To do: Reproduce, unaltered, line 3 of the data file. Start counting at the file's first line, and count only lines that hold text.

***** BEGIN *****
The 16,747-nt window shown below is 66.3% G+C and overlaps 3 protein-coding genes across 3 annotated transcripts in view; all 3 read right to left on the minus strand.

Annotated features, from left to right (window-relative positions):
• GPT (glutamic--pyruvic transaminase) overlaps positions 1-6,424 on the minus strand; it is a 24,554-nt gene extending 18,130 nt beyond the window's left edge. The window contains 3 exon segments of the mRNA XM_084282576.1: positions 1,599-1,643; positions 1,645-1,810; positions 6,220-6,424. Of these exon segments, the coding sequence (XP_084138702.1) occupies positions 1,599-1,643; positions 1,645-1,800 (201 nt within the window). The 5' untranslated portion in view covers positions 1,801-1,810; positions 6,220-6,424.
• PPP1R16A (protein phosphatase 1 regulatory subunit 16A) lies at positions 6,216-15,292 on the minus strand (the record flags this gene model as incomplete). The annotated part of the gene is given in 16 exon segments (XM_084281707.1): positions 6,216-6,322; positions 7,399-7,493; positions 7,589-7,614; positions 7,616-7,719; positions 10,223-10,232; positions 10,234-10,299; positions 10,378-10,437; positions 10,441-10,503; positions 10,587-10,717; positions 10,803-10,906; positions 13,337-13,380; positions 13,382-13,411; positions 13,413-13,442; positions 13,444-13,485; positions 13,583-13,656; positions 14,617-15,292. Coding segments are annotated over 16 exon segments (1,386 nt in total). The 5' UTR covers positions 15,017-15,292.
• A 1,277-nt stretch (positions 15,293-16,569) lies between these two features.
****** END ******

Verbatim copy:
• GPT (glutamic--pyruvic transaminase) overlaps positions 1-6,424 on the minus strand; it is a 24,554-nt gene extending 18,130 nt beyond the window's left edge. The window contains 3 exon segments of the mRNA XM_084282576.1: positions 1,599-1,643; positions 1,645-1,810; positions 6,220-6,424. Of these exon segments, the coding sequence (XP_084138702.1) occupies positions 1,599-1,643; positions 1,645-1,800 (201 nt within the window). The 5' untranslated portion in view covers positions 1,801-1,810; positions 6,220-6,424.